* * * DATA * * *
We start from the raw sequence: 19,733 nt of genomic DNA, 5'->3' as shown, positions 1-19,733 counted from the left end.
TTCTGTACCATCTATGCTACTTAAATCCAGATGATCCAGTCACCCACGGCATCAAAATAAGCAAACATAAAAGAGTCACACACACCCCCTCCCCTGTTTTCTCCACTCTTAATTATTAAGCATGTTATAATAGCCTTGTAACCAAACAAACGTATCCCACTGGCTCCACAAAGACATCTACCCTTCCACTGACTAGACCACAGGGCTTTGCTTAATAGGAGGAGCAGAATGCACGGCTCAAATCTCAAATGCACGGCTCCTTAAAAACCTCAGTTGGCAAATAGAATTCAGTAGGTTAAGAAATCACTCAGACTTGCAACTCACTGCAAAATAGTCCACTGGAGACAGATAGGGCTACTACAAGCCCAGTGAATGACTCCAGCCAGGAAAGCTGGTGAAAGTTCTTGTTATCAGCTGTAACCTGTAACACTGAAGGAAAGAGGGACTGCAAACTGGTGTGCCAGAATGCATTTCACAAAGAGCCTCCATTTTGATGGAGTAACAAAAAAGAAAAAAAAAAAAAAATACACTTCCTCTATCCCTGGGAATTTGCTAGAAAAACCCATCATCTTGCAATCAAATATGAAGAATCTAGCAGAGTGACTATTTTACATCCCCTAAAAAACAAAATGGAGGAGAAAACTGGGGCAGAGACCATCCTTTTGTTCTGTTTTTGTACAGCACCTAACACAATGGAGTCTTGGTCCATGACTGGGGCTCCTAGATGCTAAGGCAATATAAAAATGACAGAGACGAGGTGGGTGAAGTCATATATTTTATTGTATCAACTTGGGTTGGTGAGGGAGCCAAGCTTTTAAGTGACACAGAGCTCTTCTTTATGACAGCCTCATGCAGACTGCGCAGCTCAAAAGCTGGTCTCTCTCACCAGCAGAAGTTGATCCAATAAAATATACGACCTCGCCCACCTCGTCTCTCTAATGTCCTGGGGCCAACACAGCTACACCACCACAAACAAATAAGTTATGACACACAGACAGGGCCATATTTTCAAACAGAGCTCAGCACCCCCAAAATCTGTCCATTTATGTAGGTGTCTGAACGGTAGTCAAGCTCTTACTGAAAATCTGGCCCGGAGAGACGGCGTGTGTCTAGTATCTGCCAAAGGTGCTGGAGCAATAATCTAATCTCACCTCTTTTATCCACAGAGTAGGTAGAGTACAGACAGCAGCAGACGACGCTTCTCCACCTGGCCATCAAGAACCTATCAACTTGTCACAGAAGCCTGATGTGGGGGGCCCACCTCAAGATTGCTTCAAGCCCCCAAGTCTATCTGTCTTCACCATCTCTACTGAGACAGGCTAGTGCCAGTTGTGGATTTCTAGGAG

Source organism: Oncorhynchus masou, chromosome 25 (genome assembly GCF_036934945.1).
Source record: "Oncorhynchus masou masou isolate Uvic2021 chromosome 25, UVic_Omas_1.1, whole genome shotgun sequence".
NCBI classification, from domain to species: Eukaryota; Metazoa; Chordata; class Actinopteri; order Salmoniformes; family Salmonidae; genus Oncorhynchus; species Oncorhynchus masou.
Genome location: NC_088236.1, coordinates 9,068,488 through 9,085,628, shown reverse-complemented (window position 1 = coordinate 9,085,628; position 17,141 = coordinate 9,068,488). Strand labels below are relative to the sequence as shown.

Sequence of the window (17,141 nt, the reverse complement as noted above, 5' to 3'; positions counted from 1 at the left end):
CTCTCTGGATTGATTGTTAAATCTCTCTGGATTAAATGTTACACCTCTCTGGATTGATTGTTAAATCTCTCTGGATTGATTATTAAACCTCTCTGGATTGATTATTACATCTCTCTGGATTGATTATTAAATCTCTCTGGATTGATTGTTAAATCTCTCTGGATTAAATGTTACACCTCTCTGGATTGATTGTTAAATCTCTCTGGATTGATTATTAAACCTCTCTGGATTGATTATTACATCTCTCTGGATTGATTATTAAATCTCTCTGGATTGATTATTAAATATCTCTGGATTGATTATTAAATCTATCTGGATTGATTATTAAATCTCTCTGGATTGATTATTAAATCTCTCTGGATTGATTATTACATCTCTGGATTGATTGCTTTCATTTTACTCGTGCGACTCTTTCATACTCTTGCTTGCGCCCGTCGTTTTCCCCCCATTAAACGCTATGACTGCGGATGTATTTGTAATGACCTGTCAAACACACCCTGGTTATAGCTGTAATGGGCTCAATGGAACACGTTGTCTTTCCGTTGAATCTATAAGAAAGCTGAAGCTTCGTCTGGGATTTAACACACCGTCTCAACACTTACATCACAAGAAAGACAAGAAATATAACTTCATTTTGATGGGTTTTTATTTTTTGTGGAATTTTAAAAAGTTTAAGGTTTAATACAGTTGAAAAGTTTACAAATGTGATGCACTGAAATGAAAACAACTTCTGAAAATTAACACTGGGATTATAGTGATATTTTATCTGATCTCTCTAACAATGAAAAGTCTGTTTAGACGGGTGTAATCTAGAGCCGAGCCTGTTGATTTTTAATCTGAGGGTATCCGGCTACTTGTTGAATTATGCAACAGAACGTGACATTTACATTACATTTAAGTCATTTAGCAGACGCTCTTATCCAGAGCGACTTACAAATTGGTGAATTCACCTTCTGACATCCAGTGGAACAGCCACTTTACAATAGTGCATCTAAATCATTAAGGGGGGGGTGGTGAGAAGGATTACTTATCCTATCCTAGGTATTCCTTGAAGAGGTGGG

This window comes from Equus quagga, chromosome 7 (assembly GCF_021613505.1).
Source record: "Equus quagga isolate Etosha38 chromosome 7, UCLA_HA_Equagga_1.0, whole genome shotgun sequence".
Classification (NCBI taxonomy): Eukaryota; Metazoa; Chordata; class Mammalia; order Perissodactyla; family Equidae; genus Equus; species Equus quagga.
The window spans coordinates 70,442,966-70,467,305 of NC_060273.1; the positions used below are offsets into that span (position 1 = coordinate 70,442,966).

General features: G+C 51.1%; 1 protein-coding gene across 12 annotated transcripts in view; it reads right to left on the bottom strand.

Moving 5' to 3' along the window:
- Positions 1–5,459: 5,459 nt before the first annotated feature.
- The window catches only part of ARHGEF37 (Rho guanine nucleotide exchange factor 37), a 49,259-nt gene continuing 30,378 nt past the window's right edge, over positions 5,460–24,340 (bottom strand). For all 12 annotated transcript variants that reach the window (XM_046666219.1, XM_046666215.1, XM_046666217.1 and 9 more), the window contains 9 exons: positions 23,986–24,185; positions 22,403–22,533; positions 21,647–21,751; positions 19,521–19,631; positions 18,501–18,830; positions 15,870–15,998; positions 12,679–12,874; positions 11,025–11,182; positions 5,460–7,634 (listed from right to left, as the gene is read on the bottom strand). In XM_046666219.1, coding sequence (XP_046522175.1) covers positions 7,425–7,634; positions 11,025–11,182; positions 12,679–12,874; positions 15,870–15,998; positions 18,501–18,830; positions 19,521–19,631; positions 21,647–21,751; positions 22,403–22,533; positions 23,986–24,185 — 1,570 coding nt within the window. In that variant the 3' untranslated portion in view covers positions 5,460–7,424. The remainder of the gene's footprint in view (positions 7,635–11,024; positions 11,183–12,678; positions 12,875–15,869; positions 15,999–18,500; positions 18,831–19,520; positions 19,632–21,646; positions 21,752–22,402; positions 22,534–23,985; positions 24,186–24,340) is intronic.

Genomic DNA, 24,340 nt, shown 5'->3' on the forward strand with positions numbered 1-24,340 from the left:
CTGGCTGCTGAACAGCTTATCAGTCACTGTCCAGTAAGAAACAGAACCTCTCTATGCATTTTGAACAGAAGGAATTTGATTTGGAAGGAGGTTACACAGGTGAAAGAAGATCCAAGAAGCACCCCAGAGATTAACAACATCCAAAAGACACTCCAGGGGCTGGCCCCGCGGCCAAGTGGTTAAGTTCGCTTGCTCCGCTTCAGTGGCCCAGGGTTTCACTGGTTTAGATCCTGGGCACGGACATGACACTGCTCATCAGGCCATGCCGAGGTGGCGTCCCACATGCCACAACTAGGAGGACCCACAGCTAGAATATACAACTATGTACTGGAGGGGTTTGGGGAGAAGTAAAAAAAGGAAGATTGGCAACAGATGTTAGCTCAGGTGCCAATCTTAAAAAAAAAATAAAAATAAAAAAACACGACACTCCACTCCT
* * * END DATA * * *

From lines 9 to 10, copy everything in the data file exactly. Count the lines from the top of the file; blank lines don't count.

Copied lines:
This window comes from Equus quagga, chromosome 7 (assembly GCF_021613505.1).
Source record: "Equus quagga isolate Etosha38 chromosome 7, UCLA_HA_Equagga_1.0, whole genome shotgun sequence".